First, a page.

Unique Features of the Army

The Fray: We wanted the largest form of the army to occupy a 6×6 space, which works best for a company of 100 soldiers, but Garagantuan creatures generally occupy only a 4×4 space. By granting the army a one-square aura, you can approximate a larger creature. The aura – which is called the fray – should be visually described as having soldiers in it. However, these soldiers are not as tightly packed as the main body. Players can enter the Fray, and have to if they want to damage the army. This requires a bit of abstraction, but in play it works well, especially if you use a visual representation of the fray on the battlefield.

Attrition: As the army takes damage, it results in casualties. Attrition gives players a real sense of accomplishment when facing up against an army of enemies, and also increases the tension as they watch their erstwhile allies fall in battle. Attrition manifests in three mechanical effects. First, as pieces of the army are stunned until the end of the encounter (no save), the army shrinks in size. (The Fray aura remains 1 square). This shrinks the army – including the Fray aura – from a six-square (Gargantuan plus Fray) force, to five-square (Huge plus Fray), then to four-square, and finally to a three-square (Large plus Fray). This represents a force of 100 soldiers, 50 soldiers, and 25 soldiers, respectively. If you want a smaller army to face or ally with the PCs, you can use a army with one or more pieces already disabled.

Second, as the army shrinks from attrition, it leaves bodies of soldiers in its wake. As the army shrinks, each square no longer occupied by the Fray has a 3-in-6 chance of becoming difficult terrain, represented by fallen soldiers.

Third, when the penultimate piece of the army is disabled, the entire army disbands, leaving only five minion soldiers in its wake. These soldiers can represent the final soldiers from the core, or they can represented casualties from earlier in the battle who manage to rouse themselves.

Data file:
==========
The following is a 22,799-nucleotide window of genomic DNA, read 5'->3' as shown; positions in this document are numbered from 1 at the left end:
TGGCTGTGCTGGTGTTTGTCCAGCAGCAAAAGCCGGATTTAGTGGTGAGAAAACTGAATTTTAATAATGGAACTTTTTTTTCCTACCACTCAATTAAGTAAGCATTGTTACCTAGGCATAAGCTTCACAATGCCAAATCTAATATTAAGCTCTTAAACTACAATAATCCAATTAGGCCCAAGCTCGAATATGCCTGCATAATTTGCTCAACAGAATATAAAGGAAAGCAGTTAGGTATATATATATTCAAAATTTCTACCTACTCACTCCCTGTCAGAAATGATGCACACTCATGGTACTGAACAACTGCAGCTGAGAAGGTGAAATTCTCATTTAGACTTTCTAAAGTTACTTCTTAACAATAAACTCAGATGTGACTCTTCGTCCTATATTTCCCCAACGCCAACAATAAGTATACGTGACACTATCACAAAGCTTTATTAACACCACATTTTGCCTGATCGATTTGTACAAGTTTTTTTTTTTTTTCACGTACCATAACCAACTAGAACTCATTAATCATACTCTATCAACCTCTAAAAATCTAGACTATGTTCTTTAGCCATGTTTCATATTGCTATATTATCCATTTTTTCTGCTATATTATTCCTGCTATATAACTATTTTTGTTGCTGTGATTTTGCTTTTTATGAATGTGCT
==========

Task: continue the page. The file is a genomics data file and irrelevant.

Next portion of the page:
Customizing the Army

The army we have designed is comprised mostly of humans. That is why the army has been given the human’s racial power. We have also equipped the army with a basic longbow/sword and board configuration. However, by playing with the races and the equipment, you can customize your army.

Race: Instead of a human army, make the army of a different race of small or medium size. Simply replace the Heroic Effort power with the encounter racial power of the new race. An eladrin army would be able to teleport. A minotaur army would have a ferocious charge.

Equipment: You can give the army nets and give them rechargeable restrain attacks. Or polearm weapons to increase their reach from 2 to 3. What if the army has been equipped with a magical battle standard? Or alchemical attacks? Maybe they have harpoons to drag down flying adversaries. Be creative, but be sure to describe the army appropriately, and be careful that the army does not become unbalanced, particularly allied armies.

I have posted the adversarial army and the allied army on the Community Monster Manual:

I hope you enjoyed this article.